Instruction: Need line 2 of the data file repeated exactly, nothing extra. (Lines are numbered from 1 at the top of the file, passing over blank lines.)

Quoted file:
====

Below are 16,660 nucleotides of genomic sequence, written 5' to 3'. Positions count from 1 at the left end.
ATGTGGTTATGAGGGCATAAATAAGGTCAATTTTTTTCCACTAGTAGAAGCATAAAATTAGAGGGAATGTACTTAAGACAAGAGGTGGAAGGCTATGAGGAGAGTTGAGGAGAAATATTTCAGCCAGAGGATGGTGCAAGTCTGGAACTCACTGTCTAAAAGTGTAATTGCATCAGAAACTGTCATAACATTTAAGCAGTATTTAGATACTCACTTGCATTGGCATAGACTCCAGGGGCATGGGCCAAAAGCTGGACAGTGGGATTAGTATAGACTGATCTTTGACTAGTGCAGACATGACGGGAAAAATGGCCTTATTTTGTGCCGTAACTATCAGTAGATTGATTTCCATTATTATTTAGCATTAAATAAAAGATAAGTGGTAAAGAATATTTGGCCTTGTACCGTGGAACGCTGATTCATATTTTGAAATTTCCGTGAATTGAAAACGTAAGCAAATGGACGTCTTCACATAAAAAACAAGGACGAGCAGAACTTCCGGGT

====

ATGTGGTTATGAGGGCATAAATAAGGTCAATTTTTTTCCACTAGTAGAAGCATAAAATTAGAGGGAATGTACTTAAGACAAGAGGTGGAAGGCTATGAGGAGAGTTGAGGAGAAATATTTCAGCCAGAGGATGGTGCAAGTCTGGAACTCACTGTCTAAAAGTGTAATTGCATCAGAAACTGTCATAACATTTAAGCAGTATTTAGATACTCACTTGCATTGGCATAGACTCCAGGGGCATGGGCCAAAAGCTGGACAGTGGGATTAGTATAGACTGATCTTTGACTAGTGCAGACATGACGGGAAAAATGGCCTTATTTTGTGCCGTAACTATCAGTAGATTGATTTCCATTATTATTTAGCATTAAATAAAAGATAAGTGGTAAAGAATATTTGGCCTTGTACCGTGGAACGCTGATTCATATTTTGAAATTTCCGTGAATTGAAAACGTAAGCAAATGGACGTCTTCACATAAAAAACAAGGACGAGCAGAACTTCCGGGT